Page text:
For many, Social Security is core to their retirement plan. The fixed stream of payments provided by Social Security can be a key element in helping cover expenses during retirement. One question we hear frequently is “When should I start taking my Social Security benefits?”
This is an important question that can affect several aspects of your financial plan. The decision of when to take Social Security payments may have a noticeable impact on your cashflow and lifestyle during retirement.
Before taking into account retirement goals and specific situational factors, it is helpful to understand how time impacts your benefit. The chart below illustrates monthly benefit amounts by age. It assumes a $1,000 monthly benefit at a Full Retirement Age (“FRA”) of 66. Your FRA is the age at which you would receive 100% of your entitled benefit. Note that the FRA is set by the Social Security Administration and adjusts based on your birth year.(1)
The chart highlights the reduction in monthly benefits when drawing Social Security before your Full Retirement Age, as well as the increase in monthly benefits when delaying beyond your Full Retirement Age.(2) Keep in mind that benefit increases end at age 70.
The decision may appear relatively simple: estimate your life expectancy and compare the lifetime value of your benefit at different ages to understand the optimal time to start receiving payments.
Like so many topics across the retirement landscape, additional factors may also impact your decision. These factors might include the tax treatment of Social Security compared to IRA withdrawals, spousal benefit coordination opportunities, consideration for a surviving spouse, and Social Security’s lifetime income guarantee that exists under current law.(3)
With this myriad of dynamics at play, how can you streamline your thought process to illuminate what really matters? To help with that, here are three questions to consider as you prioritize the most important factors when making your decision:
Do You Need the Money?
Retiring before Full Retirement Age may be a personal choice or one that is thrust upon you because of circumstances, such as declining health or job loss. If you need the income that Social Security is scheduled to provide, however reduced, then taking benefits early may be the only choice for you.
What Does Your Spouse Need?
If your spouse expects to depend on your Social Security income, the survivor benefits he or she receives after your death may be reduced substantially if you begin taking benefits early. It’s important to remember that, based on current life expectancy tables, women are likely to live longer than men.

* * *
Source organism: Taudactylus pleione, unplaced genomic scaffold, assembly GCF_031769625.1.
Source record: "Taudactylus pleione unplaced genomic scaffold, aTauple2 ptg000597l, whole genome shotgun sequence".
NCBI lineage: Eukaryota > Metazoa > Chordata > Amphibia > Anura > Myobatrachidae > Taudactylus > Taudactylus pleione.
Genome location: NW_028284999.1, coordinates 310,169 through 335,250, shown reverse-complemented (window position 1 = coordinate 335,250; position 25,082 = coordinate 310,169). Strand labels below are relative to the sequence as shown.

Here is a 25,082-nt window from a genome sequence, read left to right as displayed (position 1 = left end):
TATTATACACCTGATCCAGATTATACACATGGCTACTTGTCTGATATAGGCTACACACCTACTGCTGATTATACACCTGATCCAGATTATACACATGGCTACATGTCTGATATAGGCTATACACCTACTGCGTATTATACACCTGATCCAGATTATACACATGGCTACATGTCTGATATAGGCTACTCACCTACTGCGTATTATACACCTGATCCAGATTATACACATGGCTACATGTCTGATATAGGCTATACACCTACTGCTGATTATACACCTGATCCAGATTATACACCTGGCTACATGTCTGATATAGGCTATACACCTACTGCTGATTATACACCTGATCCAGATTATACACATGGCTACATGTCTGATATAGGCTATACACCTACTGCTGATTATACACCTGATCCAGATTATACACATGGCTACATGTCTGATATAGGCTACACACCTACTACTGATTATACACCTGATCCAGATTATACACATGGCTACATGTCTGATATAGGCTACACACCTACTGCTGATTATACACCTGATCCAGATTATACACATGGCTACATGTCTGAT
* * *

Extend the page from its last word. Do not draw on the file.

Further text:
Are You Healthy?
The primary risk in retirement is running out of money. The odds of living a long life in retirement calls for waiting until you reach full retirement age so that you receive a full benefit for as long as you live. However, if your current health is poor, then starting earlier may make sense for you.
There are several elements you should evaluate before you start claiming Social Security. By determining your priorities and other income opportunities, you may be able to better decide at what age benefits make the most sense.
If you are wondering when you should start taking Social Security payments, please give the team at Stonegate a call. We are happy to discuss your specific situation and provide guidance to help you optimize the timing of your benefits.
(3) Withdrawals from traditional IRAs are taxed as ordinary income and, if taken before age 59½, may be subject to a 10% federal income tax penalty. Generally, once you reach age 70½, you must begin taking required minimum distributions.
The content is developed from sources believed to be providing accurate information. The information in this material is not intended as tax or legal advice. It may not be used for the purpose of avoiding any federal tax penalties. Please consult legal or tax professionals for specific information regarding your individual situation. This material was developed and produced in conjunction with FMG Suite to provide information on a topic that may be of interest. FMG Suite is not affiliated with the named broker-dealer, state- or SEC-registered investment advisory firm. The opinions expressed and material provided are for general information, and should not be considered a solicitation for the purchase or sale of any security. Copyright 2021 FMG Suite.